The Origin of Polka Music

Polka arrived in Vienna, Austria in the 1840’s, imported from Hungary. It is believed Polka was invented by Anna Slezak, a peasant girl who invented the dance while entertaining herself by hopping around on a Spring Sunday afternoon. The term “polka” is derived from the Czech term “pulka” which means “half-step”, in reference to the dances main choreography pattern of lightly stepping from one foot unto the other

The First Usage of Digital Animation (Computer Generated Imagery) Special Effects in Film

The first ever computer generated sequence in a movie occurred in Star Trek II: The Wrath of Khan which lasted for 60 seconds and is referred to as the “genesis scene”. The scene includes a retinal scan of Captain James Tiberius Kirk as well as a planet being hit by a missile which then creates a stable environment for life. Over 50 software programs were written to accomplish this task and the creators of the sequence went on to form the digital animation company Pixar

The Intentions of the Louvre in Paris, France Over the Past Centuries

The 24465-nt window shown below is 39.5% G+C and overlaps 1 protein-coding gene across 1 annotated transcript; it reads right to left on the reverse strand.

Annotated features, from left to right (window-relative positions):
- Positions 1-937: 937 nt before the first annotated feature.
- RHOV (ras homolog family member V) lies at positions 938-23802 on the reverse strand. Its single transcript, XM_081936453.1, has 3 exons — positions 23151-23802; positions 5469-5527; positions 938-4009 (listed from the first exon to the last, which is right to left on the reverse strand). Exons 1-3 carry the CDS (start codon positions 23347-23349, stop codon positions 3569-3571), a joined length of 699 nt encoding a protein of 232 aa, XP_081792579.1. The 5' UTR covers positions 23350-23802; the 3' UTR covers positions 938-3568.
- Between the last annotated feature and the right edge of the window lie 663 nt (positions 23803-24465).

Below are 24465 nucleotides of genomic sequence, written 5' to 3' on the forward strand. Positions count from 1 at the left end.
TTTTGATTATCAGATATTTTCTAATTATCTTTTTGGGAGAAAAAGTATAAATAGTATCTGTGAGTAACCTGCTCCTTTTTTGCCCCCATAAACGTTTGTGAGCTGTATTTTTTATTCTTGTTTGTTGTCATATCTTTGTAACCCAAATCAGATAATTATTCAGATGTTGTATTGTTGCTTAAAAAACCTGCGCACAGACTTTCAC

Located in the heart of Paris, France, the Louvre Palace was the main place of residence for French monarchs during the 16th and 17th century, however in 1682, Louis XIV moved his entire court to the Palace of Versailles which was an even grander estate located in the countryside. The Louvre was then used to house Louis XIV’s immense private art collection. Today the Louvre remains as a museum housing some 40,000 works of art. The Louvre first opened to the public in 1793 as a direct result of the French Revolution. Napoléon Bonaparte was a master self-propagandist and understood the vast potential which the Louvre held to help promote his image. Bonaparte started filling the Louvre with numerous world famous artworks which he had seized as the spoils of war, from Egypt, Italy, and elsewhere. The Louvre was briefly named the “Musée Napoléon” which means the “Napoléon Museum” in French. The choice to change the name to the Musée Napoléon occurred in 1803 when the then director of the museum and a consummate courtier, Vivant Denon told Bonaparte that the museum should be named after the most glorious leader of France